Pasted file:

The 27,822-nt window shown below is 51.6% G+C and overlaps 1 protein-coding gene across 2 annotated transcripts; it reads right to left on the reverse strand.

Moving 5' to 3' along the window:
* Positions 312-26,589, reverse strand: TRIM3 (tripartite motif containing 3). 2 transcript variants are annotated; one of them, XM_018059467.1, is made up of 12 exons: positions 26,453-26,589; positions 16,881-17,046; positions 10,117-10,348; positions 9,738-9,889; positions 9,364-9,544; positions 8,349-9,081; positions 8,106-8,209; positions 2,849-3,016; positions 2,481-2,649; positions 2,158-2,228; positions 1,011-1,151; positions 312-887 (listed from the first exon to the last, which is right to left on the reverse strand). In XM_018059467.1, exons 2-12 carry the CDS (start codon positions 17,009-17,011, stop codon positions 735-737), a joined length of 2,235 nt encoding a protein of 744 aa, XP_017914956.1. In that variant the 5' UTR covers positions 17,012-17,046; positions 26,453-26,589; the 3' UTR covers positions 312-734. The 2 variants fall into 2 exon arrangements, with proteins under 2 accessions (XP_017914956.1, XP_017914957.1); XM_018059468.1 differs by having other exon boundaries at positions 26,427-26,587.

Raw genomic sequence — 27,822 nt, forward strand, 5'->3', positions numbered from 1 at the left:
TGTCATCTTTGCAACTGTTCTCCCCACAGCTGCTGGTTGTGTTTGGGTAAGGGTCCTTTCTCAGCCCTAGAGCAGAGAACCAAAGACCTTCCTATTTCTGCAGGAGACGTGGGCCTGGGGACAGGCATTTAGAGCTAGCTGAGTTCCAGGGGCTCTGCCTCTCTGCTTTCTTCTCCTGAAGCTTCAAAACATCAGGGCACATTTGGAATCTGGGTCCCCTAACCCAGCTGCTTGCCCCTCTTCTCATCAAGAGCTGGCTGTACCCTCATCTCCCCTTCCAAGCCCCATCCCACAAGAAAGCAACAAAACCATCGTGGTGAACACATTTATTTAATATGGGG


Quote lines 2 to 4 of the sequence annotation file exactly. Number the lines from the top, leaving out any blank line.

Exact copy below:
Moving 5' to 3' along the window:
* Positions 312-26,589, reverse strand: TRIM3 (tripartite motif containing 3). 2 transcript variants are annotated; one of them, XM_018059467.1, is made up of 12 exons: positions 26,453-26,589; positions 16,881-17,046; positions 10,117-10,348; positions 9,738-9,889; positions 9,364-9,544; positions 8,349-9,081; positions 8,106-8,209; positions 2,849-3,016; positions 2,481-2,649; positions 2,158-2,228; positions 1,011-1,151; positions 312-887 (listed from the first exon to the last, which is right to left on the reverse strand). In XM_018059467.1, exons 2-12 carry the CDS (start codon positions 17,009-17,011, stop codon positions 735-737), a joined length of 2,235 nt encoding a protein of 744 aa, XP_017914956.1. In that variant the 5' UTR covers positions 17,012-17,046; positions 26,453-26,589; the 3' UTR covers positions 312-734. The 2 variants fall into 2 exon arrangements, with proteins under 2 accessions (XP_017914956.1, XP_017914957.1); XM_018059468.1 differs by having other exon boundaries at positions 26,427-26,587.

Raw genomic sequence — 27,822 nt, forward strand, 5'->3', positions numbered from 1 at the left: